Truck Driver Shortage Looms Over 2022

John Sommers II for Transport Topics

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Trucking is likely to continue to see a shortage of professional drivers with the underlying causes showing no signs of stopping in 2022.

American Trucking Associations estimates that the industry needs 80,000 more drivers. That could be the same or worse next year with those estimates expected to surpass 160,000 by 2030. High demand, a lack of new drivers and retirements play into the issue.

“I wish I had a crystal ball to be able to see the future,” Daniel Most, vice president of operations and safety at CPC Logistics, told Transport Topics. “I think there’s still going to be a shortage that’s significant because of the supply and demand. There is still going to be a lot of freight to move next year and the same or fewer drivers.”



The industry has been pursuing a range of solutions. The primary method carriers have used to attract drivers is raising pay. ATA estimates earnings are increasing at a rate five times their historical average, with the average weekly earnings for longhaul drivers being up more than 25% since the beginning of 2019. But those efforts mostly have amounted to carriers competing over the same limited pool of drivers with the lack of new entries.

“I think as long as the freight market continues to do what it’s been doing and from everything that I’ve been hearing from the folks that we work with, I don’t expect that to change, at least through the first two quarters and possibly the first three quarters,” said Scott Dismuke, director of operations at Professional Driver Agency. “I think it’s just going to be more of the same at this point. Unless we can start getting more drivers, newer drivers, attracted to the market, we’re still going to be up against the wall.”

Dismuke noted that when it comes to retention it’s important for carriers to be aware of what issues drivers are facing. That means communicating consistently with their drivers and having the ability to quickly identify and intervene when problems arise.

“When it comes to the drivers that are in the market right now and new drivers entering the market, I think we’re in for more of the same,” Dismuke said. “Carriers knowing what their drivers are saying right now is probably more important than it’s ever been. Because you have to have the ability to identify and intervene in order to retain drivers right now.”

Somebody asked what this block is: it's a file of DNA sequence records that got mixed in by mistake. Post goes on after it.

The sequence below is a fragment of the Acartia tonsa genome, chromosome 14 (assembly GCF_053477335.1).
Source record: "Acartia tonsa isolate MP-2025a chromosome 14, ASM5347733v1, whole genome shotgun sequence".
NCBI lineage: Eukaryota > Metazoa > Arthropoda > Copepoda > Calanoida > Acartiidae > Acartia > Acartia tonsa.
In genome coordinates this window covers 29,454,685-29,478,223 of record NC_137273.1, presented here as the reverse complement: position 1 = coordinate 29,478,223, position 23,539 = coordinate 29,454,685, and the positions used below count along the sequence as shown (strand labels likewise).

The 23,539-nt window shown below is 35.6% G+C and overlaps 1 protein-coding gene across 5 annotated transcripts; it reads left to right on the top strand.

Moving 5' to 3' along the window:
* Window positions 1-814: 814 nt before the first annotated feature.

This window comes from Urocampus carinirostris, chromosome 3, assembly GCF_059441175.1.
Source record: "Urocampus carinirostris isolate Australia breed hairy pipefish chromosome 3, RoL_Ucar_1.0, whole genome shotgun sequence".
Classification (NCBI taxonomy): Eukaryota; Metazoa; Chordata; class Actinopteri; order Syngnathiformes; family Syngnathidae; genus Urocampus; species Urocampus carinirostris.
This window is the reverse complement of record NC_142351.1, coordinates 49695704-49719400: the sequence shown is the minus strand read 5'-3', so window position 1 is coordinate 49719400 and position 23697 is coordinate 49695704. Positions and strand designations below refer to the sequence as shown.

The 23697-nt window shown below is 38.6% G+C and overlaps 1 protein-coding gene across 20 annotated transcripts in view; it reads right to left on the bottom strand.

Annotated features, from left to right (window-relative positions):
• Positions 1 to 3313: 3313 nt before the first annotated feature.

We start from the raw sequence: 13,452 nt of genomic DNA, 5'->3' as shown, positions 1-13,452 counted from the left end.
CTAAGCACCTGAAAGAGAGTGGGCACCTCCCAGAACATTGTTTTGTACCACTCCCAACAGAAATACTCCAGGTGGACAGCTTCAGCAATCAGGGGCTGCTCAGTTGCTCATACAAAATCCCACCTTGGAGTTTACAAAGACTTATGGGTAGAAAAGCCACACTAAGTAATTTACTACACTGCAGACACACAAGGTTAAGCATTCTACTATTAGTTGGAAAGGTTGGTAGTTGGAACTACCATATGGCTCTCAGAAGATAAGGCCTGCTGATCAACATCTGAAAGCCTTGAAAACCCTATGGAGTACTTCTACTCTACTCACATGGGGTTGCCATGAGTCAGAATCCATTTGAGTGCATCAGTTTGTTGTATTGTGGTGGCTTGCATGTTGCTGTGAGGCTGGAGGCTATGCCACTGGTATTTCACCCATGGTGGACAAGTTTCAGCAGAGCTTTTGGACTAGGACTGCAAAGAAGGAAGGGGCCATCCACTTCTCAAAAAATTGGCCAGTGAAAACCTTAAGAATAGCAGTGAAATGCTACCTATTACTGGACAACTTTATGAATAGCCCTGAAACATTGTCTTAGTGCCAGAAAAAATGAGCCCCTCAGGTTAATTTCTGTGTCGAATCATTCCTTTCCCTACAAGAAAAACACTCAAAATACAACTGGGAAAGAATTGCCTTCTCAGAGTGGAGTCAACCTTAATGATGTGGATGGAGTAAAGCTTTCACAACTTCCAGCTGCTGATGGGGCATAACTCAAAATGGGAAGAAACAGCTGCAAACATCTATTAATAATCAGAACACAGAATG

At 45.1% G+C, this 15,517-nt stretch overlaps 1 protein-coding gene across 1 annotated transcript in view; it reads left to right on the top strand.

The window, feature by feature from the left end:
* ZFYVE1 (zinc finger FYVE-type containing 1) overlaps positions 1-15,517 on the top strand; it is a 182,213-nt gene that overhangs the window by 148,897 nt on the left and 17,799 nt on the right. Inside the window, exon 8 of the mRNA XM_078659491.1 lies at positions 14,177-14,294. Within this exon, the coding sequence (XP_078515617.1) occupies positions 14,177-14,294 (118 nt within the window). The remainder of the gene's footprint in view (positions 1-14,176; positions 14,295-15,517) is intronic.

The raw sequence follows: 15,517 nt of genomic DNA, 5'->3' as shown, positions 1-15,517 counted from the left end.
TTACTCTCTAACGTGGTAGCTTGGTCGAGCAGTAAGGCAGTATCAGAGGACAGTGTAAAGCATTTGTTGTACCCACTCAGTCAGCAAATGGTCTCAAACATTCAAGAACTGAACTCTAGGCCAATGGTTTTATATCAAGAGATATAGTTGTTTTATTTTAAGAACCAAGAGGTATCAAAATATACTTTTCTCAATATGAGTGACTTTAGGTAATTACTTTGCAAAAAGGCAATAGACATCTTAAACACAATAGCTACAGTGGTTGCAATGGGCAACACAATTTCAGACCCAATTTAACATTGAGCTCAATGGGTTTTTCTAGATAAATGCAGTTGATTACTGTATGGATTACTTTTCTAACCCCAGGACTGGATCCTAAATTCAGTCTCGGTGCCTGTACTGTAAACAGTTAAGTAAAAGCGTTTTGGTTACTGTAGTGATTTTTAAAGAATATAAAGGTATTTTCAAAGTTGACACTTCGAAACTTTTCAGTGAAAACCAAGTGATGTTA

Dismuke noted that the situation next year will depend on how current market conditions evolve. Freight demand remaining high, for instance, will mean there will continue to be a heightened demand for drivers. He also pointed to the semiconductor chip shortage slowing the supply of new equipment and the coronavirus pandemic as playing a role.

“I think once you kind of get this whole chip thing figured out, a lot of the chips come from Malaysia, I think you could possibly see a pickup in the auto-hauling side of things,” Dismuke said. “Then depending on what happens with the president’s restructure bill, you could see an increase in a lot of the construction area, which would be good for flatbed. I think there are still a couple of issues that we need to wait and see what happens that could actually increase what is already a very heavy freight market.”



The Drug and Alcohol Clearinghouse, a federal program that takes professional drivers off the road for failing a drug or alcohol test, reported in August that it has logged 93,808 violations since January 2020.

“Only 20,000 of them have done what they needed to do to get their license reinstated,” CPC Logistics’ Most said. “There’s 80,000 right there, and we’ll be on pace to lose another 50,000 to 60,000 potentially next year. And then there are all the retirements.

“With the aging driver force, can we get the younger population interested in this type of job? Obviously, the industry is doing a lot of things to try and make it more appealing to younger individuals.”

Most noted that flexibility in the type of work carriers are offering could help attract new drivers. He noted maybe somebody with a young family might be more interested if they can be home more often. He believes that without that, the industry probably will be in a similar position.

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